Big Data problems cannot be solved by in-memory computing alone, says Teradata CTO Stephen Brobst.
Speaking to attendees at the company’s analytics event in Melbourne last month Brobst said: “anybody who talks about putting all the data in memory and big data in the same sentence, has no idea what they’re talking about. From an architectural point of view, of course accessing data from memory is faster than accessing it from a disk drive, but the cost of putting data in memory versus traditional storage is an order of magnitude larger. One of the things you need to look at is how to strike the right balance of performance vs. cost.”
Brobst talked about the experience at T-Mobile, which used Big Data to predict customer retention. T-Mobile used geo spatial analytics with latitude and longitude to analyze performance on the carrier’s network. The company looked at the ratio of dropped calls in various locations to predict potential customer losses, and took action by improving service in those locations by adding new towers.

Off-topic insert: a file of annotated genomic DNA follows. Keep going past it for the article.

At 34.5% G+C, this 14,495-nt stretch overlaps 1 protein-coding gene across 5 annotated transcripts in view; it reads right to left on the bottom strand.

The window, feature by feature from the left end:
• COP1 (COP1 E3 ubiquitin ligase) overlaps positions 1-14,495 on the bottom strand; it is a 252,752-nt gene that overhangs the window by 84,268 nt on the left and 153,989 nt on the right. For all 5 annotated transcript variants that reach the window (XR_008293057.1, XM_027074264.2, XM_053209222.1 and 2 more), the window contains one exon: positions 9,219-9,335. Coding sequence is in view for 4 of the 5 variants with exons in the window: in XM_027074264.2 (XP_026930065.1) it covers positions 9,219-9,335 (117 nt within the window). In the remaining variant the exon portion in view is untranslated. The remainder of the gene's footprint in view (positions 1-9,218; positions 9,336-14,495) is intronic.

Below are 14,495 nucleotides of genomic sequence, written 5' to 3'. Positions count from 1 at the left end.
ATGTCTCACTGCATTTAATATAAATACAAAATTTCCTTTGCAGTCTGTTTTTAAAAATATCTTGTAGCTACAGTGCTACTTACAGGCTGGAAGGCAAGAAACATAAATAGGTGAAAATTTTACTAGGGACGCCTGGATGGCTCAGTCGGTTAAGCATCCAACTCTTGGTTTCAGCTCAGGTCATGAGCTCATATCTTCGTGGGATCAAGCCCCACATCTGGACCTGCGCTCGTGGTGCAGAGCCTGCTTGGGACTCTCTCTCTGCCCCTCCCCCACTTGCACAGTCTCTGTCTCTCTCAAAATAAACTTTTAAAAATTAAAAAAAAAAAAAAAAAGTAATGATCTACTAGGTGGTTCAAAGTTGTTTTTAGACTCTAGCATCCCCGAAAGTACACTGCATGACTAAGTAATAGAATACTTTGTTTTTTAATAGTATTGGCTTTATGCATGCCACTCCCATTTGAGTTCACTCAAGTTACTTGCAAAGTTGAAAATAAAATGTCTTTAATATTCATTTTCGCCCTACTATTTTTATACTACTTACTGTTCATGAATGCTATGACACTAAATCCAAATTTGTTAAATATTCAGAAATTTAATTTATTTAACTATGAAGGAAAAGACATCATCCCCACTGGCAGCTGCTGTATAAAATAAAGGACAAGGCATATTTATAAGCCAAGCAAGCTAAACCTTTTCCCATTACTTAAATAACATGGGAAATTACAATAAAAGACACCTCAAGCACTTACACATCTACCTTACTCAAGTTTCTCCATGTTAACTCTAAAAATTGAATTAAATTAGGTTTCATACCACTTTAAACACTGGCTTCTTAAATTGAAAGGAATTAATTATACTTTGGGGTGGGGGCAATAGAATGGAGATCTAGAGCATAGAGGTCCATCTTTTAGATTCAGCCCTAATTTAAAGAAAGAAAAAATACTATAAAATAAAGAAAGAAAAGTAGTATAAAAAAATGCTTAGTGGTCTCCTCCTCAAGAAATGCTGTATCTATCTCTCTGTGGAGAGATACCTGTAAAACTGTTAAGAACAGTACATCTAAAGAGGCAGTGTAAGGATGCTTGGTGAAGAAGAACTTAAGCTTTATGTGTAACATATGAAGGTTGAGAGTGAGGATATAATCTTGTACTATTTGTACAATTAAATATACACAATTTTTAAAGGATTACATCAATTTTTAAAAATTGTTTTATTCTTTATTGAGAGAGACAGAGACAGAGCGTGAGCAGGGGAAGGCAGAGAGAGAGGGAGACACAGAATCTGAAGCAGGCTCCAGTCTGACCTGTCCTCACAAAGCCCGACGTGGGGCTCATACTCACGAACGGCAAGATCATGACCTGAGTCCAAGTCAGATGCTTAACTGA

To obtain the needed data, T-Mobile had to analyze 3 billion call records. Records from a transactional database were used with the SQL-MapReduce toolkit and the Aster Data data-discovery platform to capture call center interactions with customers which were stored as unstructured text fields.